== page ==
As it's Sunday and we all love a bit of a History of Computing on the Holy Day, let me share a bit of the genious of HG Wells. In 1938, HG Wells conceived the idea of a "World Brain". It was a free, permanent library of books accessible to all. He hoped it would make signifcant contributions to world peace too! Well those of you with astute minds will recognise that his idea was pretty much the same as Wikipedia- he was just way ahead of his time.
A few years later in 1945, Vannevar Bush and JCR Lickleider (Both amazing names which you will never forget) came up with the concept of the Memex:
"Bush envisioned the memex as a device in which individuals would compress and store all of their books, records, and communications, 'mechanized so that it may be consulted with exceeding speed and flexibility.' The memex would provide an 'enlarged intimate supplement to one's memory'."
For non-geeks, he basically laid down the blueprint for the Internet back in 1945. Some of his ideas (like following paths and thought processes throughout documents) are so advanced, that even today they have not yet been implemented by Mozilla or Google.
Onto other great lecturers, I have to mention Bob Johnston and Alistair Brandon Jones.
These two superstars lectured "Operations Management". Their lectures alone were worth the tuition fees we paid at Warwick. Granted, they had more-engaging material to start with comapred to say Statistics for Business or Accounting for Business. But even if you are working with a diamond, you still need to work hard for a polished final product. These two literally made their subject come alive with vivid case studies and they were masters in delivery. They taught me a lot, not just about business and teaching but also about life.
Take for example expectation theory. The theory goes that if customer expectations are too high, you can never meet them and you will dissapoint them. So your aim is to manage the perceived expectation and then you can meet and exceed these managed expectations and hopefully blow them away. Companies like Singapore International Airlines do this very well. They always deliver an amazing customer experience. For example, they will replace your suitcase if it is broken in transit with a shiny new one. Not just any suitcase, probably a samsonite or something similarly high-end. That's just the amazing service you get for your money. As another good teacher (Martin L) once said, "always under promise, then over-deliver. Never do the opposite."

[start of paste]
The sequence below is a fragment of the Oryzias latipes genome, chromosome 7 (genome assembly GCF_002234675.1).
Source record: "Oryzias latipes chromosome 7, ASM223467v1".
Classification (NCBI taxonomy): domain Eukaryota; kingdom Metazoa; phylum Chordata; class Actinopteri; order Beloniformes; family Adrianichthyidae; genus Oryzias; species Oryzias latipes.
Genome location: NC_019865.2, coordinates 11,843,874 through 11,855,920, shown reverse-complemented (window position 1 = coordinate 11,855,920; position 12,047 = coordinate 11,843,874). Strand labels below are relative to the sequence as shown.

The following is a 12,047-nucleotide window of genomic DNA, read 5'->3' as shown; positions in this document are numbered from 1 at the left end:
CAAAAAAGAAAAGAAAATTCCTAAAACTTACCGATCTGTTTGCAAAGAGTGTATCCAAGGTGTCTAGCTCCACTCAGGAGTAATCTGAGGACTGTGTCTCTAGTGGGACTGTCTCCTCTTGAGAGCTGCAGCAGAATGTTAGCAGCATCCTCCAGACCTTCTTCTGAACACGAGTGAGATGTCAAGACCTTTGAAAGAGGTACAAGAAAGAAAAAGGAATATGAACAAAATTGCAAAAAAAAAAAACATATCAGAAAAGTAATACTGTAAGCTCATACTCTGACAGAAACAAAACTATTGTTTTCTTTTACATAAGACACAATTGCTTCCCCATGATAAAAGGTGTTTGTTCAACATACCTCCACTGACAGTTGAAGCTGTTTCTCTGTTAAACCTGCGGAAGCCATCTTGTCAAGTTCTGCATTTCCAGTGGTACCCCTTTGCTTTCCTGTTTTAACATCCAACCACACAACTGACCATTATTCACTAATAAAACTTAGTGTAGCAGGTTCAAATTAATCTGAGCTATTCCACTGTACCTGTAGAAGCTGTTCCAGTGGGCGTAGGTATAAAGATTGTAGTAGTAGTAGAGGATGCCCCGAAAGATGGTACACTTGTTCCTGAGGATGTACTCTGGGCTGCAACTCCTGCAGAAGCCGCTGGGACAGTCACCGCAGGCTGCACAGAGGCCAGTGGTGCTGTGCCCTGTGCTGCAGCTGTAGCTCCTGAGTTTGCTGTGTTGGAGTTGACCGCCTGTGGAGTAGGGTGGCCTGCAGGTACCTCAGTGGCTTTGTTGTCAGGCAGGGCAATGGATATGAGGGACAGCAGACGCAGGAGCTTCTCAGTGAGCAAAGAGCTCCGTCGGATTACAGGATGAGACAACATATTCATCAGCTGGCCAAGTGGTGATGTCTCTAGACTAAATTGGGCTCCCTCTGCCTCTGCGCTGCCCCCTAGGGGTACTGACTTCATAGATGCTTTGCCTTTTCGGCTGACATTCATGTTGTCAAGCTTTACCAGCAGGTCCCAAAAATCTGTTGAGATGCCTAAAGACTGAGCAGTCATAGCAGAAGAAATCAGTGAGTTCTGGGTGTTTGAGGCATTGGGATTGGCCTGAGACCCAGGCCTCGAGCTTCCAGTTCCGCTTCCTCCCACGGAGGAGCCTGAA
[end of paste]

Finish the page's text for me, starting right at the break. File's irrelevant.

We have friends who work at some of the top hotels out here. That means they're amongst the best hotels in the world in terms of setting and service. You would expect these standards though if some of your guests pay £5000 a night. One of our friends joked that he treats us well as friends because it's all about "the guest experience". As he said that, all of my Op's management memories came flooding back to me. Ever since finishing my degree in Computer Science and Business back in 200, I've never wanted to work in business, but right now whilst surrounded by high-performing businesses and service operations, I've suddenly caught the bug. I'll analyse how a waitress serves us, how receptionists greet you, how they respond to awkward queries. Not in a sadistic or patronising way, purely out of curiosity. Then I think, what would Bob or Alistair recommend to this business to improve their service op's.
Enough eduational chat. Time for some pictures to illustrate the guest experience. Jetski and Paddleboards come as standard.
WELL...the Internet upload isn't working as we're still on the satellite backup system, so there's no pictures. In the meantime, I hope you enjoyed the read!
Poolside king size bed. Complimentary Tattinger, well iced water...
Double infinity pool-for the Maths geeks.
Before the experience, it's all smiles. But I've got about as much balance as an Elephant on a Gym ball. Needless to say, at one point I fell off 5 times in 3 mins. Whey!
Schoolboy error. Never look down on a paddleboard, even if the sea is amazing. You have to look forward to balance apparently. I learnt this the hard way!
We got pretty far out on the paddle boards, then we clearly wussed out and came back into shore.
1.8litre engine means you can get to Mahe in 30mins...
Next week's guest experience will be drop fishing. Setting off at 5.30am for the drop off. As preparation for the experience, I decided to watch Finding Nemo tonight. Quite an educational film: